Australian Bureau of Statistics
1301.0 - Year Book Australia, 2003
Previous ISSUE Released at 11:30 AM (CANBERRA TIME) 24/01/2003
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The concept of cancer control recognises that, while it may not be possible to eradicate cancer, its impact and burden on the community can be reduced. Eight cancers have been targeted in this NHPA - lung cancer, melanoma, non-melanocytic skin cancer, colorectal cancer, non-Hodgkin’s lymphoma, prostate cancer, breast cancer and cancer of the cervix. In 1996 cancer was estimated to be responsible for 19% of the total burden of disease in Australia (AIHW 2000a).
The National Cancer Statistics Clearing House, within the AIHW, reported that 80,864 new cases of cancer were diagnosed in 1998. Of these, 43,595 were males and 37,269 were females - an age-standardised cancer incidence rate (age-standardised to the 1991 Australian Population Standard) of 475 for males and 346 for females per 100,000 persons. This equates to a lifetime risk of one in three males and one in four females being directly affected by cancer (AIHW 2001a). This statistic excludes approximately 270,000 annual diagnoses of non-melanocytic skin cancers, which are the most common form of cancer in Australia, but for which data are not collected routinely by cancer registries.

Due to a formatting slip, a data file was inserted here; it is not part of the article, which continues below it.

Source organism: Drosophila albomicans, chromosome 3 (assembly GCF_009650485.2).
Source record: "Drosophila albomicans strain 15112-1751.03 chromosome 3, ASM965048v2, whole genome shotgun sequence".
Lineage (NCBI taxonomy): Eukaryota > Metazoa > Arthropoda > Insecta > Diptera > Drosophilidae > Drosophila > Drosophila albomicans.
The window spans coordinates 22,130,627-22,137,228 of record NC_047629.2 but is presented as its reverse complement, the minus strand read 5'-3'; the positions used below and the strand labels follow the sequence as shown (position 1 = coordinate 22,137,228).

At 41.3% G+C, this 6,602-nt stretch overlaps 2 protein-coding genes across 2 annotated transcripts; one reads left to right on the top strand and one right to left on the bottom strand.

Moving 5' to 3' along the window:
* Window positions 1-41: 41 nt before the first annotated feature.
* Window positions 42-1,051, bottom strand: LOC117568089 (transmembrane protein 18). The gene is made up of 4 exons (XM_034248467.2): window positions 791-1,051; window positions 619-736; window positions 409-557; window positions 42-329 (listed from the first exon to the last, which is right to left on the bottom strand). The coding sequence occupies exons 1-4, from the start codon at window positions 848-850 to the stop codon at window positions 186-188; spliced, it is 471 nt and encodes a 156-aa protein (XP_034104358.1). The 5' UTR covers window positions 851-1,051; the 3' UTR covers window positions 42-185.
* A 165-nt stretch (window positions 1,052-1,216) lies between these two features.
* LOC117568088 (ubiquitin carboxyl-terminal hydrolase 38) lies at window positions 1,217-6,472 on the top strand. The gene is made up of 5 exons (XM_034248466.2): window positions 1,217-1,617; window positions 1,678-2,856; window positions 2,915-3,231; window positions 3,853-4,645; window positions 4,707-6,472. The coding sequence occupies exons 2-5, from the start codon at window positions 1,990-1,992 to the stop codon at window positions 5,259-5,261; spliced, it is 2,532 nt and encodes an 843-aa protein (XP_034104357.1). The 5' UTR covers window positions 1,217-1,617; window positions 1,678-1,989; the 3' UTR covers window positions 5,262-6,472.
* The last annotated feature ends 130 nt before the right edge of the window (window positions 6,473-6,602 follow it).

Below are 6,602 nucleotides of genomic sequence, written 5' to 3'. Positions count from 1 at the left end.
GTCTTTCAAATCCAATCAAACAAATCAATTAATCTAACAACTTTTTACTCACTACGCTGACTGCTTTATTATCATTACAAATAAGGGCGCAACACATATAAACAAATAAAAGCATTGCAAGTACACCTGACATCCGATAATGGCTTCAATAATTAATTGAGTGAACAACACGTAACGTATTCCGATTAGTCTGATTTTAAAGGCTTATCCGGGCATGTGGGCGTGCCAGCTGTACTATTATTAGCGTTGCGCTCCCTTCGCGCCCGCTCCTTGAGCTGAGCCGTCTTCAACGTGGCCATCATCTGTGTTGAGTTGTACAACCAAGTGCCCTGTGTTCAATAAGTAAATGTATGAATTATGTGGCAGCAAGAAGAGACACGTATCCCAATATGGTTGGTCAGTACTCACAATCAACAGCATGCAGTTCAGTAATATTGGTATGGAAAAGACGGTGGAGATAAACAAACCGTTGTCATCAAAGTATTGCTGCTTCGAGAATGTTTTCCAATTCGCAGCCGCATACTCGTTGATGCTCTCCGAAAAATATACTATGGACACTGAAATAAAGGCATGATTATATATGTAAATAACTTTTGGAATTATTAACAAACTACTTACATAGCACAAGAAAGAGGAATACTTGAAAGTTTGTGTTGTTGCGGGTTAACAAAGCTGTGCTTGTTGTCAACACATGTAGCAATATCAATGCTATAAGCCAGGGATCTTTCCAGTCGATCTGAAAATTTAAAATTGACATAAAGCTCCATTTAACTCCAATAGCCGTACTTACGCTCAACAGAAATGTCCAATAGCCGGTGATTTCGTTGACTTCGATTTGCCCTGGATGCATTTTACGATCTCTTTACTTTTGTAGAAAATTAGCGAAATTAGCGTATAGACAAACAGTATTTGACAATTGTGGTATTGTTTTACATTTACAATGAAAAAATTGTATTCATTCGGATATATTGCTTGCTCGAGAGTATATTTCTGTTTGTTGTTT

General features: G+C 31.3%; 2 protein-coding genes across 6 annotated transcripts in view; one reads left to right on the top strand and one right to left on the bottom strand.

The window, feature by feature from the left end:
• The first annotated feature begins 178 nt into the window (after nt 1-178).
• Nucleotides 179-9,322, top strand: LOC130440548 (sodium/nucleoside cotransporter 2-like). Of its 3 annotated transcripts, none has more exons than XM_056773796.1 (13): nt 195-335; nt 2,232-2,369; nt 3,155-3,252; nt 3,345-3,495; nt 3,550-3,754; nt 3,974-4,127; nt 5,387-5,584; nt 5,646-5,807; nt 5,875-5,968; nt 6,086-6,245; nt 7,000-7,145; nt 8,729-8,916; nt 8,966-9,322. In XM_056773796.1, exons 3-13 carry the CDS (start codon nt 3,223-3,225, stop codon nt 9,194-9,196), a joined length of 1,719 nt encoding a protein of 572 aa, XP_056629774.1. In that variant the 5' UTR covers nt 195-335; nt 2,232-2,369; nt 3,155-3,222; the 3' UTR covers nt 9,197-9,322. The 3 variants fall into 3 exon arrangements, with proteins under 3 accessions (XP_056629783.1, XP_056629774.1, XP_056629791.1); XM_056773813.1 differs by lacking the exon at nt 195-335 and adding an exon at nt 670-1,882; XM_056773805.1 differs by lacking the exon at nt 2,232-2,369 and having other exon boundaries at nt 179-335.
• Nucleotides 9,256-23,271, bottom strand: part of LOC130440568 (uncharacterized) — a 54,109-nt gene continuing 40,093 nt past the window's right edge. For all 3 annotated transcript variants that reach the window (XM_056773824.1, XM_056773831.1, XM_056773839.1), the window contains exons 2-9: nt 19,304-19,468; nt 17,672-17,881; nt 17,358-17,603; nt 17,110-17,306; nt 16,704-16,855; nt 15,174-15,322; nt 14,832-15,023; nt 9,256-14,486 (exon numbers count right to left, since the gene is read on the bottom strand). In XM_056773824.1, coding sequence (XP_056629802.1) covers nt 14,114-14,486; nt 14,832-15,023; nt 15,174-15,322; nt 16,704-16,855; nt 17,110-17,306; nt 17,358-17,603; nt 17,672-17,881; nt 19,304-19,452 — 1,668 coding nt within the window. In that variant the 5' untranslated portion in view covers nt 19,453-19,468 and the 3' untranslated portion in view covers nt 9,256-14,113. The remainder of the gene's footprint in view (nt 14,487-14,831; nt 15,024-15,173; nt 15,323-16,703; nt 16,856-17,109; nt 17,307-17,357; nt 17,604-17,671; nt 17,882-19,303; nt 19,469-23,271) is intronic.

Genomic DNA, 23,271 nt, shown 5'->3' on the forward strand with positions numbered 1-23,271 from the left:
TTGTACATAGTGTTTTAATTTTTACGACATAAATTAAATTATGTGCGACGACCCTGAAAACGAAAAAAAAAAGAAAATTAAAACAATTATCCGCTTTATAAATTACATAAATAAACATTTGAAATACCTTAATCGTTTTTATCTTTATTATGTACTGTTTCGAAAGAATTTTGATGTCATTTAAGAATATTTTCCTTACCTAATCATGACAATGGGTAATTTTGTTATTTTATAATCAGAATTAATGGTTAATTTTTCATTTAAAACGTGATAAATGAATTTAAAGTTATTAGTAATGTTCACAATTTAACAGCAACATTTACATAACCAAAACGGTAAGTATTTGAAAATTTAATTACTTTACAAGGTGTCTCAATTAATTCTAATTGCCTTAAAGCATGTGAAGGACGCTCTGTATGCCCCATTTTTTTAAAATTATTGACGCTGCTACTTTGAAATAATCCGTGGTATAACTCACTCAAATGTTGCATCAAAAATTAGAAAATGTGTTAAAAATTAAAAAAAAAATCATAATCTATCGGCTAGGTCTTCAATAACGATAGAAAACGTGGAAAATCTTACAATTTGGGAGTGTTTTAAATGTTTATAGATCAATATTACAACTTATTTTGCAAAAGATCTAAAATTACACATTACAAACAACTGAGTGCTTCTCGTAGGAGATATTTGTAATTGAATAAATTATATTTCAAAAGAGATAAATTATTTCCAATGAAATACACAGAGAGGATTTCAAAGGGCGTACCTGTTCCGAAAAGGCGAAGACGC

Survival from cancer depends on a number of factors, including whether the cancer is fast or slow growing, its metastatic characteristics, its stage at diagnosis, the availability of appropriate treatment and other co-morbidities. The AIHW estimated that for the period 1992-97, the five-year relative survival rates for cancer were 57% for males and 63% for females (AIHW 2001b).
In 2000, malignant neoplasms (cancer) accounted for 35,628 deaths, which was 28% of all deaths registered. There were 20,153 male deaths and 15,475 female deaths due to cancer. Overall, cancer of the trachea, bronchus and lung was the leading cause of cancer deaths (6,878 deaths), accounting for 19% of all cancer deaths. Among males, the leading causes of cancer deaths were cancer of the trachea, bronchus and lung (23% of all male cancer deaths), prostate cancer (12%) and colon cancer (9%). Among females the leading causes of cancer deaths were breast cancer (16% of all female cancer deaths), cancer of the trachea, bronchus and lung (14%) and colon cancer (10%). Age-specific death rates for cancer increased markedly with age, and were generally greater for males than for females, apart from age groups between 25 and 54 when female deaths from breast cancer tend to occur most frequently.
This page last updated 23 January 2006
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